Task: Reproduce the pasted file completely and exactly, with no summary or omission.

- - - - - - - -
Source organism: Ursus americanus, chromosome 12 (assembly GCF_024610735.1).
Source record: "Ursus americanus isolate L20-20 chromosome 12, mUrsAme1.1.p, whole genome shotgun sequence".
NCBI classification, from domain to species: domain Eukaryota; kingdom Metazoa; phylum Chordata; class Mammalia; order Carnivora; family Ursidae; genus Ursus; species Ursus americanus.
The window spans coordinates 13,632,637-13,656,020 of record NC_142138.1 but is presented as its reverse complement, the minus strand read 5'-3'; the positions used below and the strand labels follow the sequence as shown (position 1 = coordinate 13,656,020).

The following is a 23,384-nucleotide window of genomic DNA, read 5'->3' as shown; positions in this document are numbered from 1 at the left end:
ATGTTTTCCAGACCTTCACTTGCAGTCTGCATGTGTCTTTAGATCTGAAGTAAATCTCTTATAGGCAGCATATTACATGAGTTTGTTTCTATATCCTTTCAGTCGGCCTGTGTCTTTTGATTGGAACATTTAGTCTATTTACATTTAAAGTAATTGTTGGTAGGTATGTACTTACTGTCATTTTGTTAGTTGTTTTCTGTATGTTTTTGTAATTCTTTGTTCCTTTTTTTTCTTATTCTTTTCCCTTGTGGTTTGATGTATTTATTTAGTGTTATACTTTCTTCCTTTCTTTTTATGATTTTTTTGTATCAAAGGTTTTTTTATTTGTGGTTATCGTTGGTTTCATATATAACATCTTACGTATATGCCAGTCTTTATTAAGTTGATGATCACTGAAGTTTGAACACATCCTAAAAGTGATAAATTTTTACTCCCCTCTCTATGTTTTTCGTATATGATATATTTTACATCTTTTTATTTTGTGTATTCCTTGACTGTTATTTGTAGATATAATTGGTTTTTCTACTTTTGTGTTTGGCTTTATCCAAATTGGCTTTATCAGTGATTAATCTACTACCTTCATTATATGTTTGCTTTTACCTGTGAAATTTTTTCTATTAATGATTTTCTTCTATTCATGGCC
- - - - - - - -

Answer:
Source organism: Ursus americanus, chromosome 12 (assembly GCF_024610735.1).
Source record: "Ursus americanus isolate L20-20 chromosome 12, mUrsAme1.1.p, whole genome shotgun sequence".
NCBI classification, from domain to species: domain Eukaryota; kingdom Metazoa; phylum Chordata; class Mammalia; order Carnivora; family Ursidae; genus Ursus; species Ursus americanus.
The window spans coordinates 13,632,637-13,656,020 of record NC_142138.1 but is presented as its reverse complement, the minus strand read 5'-3'; the positions used below and the strand labels follow the sequence as shown (position 1 = coordinate 13,656,020).

The following is a 23,384-nucleotide window of genomic DNA, read 5'->3' as shown; positions in this document are numbered from 1 at the left end:
ATGTTTTCCAGACCTTCACTTGCAGTCTGCATGTGTCTTTAGATCTGAAGTAAATCTCTTATAGGCAGCATATTACATGAGTTTGTTTCTATATCCTTTCAGTCGGCCTGTGTCTTTTGATTGGAACATTTAGTCTATTTACATTTAAAGTAATTGTTGGTAGGTATGTACTTACTGTCATTTTGTTAGTTGTTTTCTGTATGTTTTTGTAATTCTTTGTTCCTTTTTTTTCTTATTCTTTTCCCTTGTGGTTTGATGTATTTATTTAGTGTTATACTTTCTTCCTTTCTTTTTATGATTTTTTTGTATCAAAGGTTTTTTTATTTGTGGTTATCGTTGGTTTCATATATAACATCTTACGTATATGCCAGTCTTTATTAAGTTGATGATCACTGAAGTTTGAACACATCCTAAAAGTGATAAATTTTTACTCCCCTCTCTATGTTTTTCGTATATGATATATTTTACATCTTTTTATTTTGTGTATTCCTTGACTGTTATTTGTAGATATAATTGGTTTTTCTACTTTTGTGTTTGGCTTTATCCAAATTGGCTTTATCAGTGATTAATCTACTACCTTCATTATATGTTTGCTTTTACCTGTGAAATTTTTTCTATTAATGATTTTCTTCTATTCATGGCC